|At a glance|
|Product||ARRIS SURFboard Wired Network Extender with RipCurrent (SBX-1000P) [Website]|
|Summary||G.hn powerline adapter based on Marvell G.hn chipset|
|Pros||• Can coexist with HomePlug
• Web-based administration
• Doesn’t block second outlet in a duplex
|Cons||• Can’t interoperate with HomePlug
• Expensive compared to HomePlug AV2 MIMO
Arris has tapped G.hn as its technology of choice for easy powerline-based network building for those whose homes are not graced with Ethernet drops in every room. Our review of the SBR-AC1900P router found weak 2.4 GHz and meh 5 GHz wireless performance, so perhaps it’s good that easy network extension is built into the RipCurrent family.
This review looks at Arris’ SBX-1000P SURFboard Wired Network Extender with RipCurrent, which is Arris’ option for bringing Ethernet to any location with a standard AC wall outlet. We’ll also be reviewing the SBX-AC1200P Wi-Fi Hotspot with RipCurrent separately.
Arris RipCurrent products
The SBX-1000P adheres to the circular design format established by the SBR routers, measuring a little less than 4" in diameter and a bit under 2" thick, not counting its three-prong AC plug. The photo below shows that even with its circular design, it won’t block the top outlet in a standard U.S. duplex outlet.
Arris SBX-1000P plugged in
The callout diagram below shows the indicators and location of the switches and Gigabit Ethernet jack.
Arris SBX-1000P callouts
The LED decoder table taken from the User Manual shows how color and blinking are used for both the Link Quality and Pairing LEDs to indicate connection quality and network status.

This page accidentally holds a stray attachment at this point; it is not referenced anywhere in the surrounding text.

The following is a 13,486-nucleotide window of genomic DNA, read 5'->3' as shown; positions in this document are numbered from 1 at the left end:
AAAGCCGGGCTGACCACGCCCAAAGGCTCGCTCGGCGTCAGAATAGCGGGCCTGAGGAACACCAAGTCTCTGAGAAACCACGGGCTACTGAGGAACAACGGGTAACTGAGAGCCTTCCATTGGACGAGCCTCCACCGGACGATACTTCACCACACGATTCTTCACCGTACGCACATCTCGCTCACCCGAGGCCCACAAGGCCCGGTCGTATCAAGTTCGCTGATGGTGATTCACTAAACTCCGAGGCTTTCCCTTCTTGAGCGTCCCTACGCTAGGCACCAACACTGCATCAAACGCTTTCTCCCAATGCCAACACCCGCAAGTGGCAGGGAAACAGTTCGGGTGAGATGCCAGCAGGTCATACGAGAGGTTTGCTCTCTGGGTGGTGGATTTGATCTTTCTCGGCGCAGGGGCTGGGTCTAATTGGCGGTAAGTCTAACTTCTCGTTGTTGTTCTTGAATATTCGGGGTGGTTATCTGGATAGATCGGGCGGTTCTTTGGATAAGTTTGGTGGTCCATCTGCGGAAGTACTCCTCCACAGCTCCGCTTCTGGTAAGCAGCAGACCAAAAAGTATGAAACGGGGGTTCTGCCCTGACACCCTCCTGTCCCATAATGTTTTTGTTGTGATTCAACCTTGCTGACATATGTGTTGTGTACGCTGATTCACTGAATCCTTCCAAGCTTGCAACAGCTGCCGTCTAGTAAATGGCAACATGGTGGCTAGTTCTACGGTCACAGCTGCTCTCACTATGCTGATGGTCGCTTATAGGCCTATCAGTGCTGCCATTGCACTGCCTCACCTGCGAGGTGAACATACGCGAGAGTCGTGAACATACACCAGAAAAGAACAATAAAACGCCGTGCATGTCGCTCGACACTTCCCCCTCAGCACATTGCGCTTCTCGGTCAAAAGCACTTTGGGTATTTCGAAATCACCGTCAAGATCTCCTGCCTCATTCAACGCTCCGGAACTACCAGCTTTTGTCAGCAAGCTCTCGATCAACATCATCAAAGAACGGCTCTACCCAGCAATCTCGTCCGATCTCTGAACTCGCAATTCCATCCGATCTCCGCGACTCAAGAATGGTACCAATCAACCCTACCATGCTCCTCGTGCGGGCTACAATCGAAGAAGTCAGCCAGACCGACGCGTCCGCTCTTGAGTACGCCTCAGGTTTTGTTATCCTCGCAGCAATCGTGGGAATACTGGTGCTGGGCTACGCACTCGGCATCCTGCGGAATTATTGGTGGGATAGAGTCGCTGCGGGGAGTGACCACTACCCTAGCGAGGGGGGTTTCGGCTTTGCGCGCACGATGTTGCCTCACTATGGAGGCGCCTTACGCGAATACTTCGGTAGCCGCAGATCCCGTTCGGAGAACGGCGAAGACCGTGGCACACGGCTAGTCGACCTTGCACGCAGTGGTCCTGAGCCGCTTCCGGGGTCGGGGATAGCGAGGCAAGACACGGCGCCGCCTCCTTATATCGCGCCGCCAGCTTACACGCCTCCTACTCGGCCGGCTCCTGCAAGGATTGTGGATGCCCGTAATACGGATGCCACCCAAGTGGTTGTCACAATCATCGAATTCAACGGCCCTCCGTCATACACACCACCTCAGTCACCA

Arris SBX-1000P LEDs
The adapter ran warm to the touch and doesn’t appear to have a power-save mode.
The SBX-1000P uses Marvell‘s G.hn solution, which has separate baseband and analog front end devices. Marvell’s device uses MIMO via the power outlet ground pin, just as HomePlug AV2 MIMO adapters do.
Marvell G.hn adapter reference design block diagram
The case was a bugger to get open, so there are no internal board photos. The component information was taken from the FCC ID photos for its sibling Wi-Fi extender, the SBX-AC1200P, which will be reviewed separately. The AC1200P shares RAM and Flash between its Wi-Fi and G.hn components, so the capacities in the table are based on what we found in Comtrend’s PG-9172 G.hn Powerline Adapter.
|Baseband||Marvell 88LX3142 G.hn digital baseband processor|
|AFE||Marvell 88LX2718 G.hn analog front-end|
|RAM||8 MB ?|
|Flash||8 MB ?|
Table 1: Component summary
If you’ve used HomePlug powerline products, you know how to set up G.hn products. All devices come with a default network password of HomeGrid (G.hn calls this a "Domain Name"), so will pair up when you plug them in. If you want to prevent other adapters from connecting to yours, or if you want to create multiple networks, you use a pushbutton pairing sequence, just as you would with HomePlug.
Arris has dispensed with the usual application-based administration for the SBX-1000P, instead letting you control the product with any web browser. All adapters default to http://192.168.100.254, so you’ll need to change the IP address of the device you use to access the SBX first. A successfull login will take you to the Status screen shown below.
Arris SBX-1000P web admin
You can also use the utility to set the encryption key (aka password) if you don’t want to use the pushbutton method. The gallery below steps you through the other available administration screens.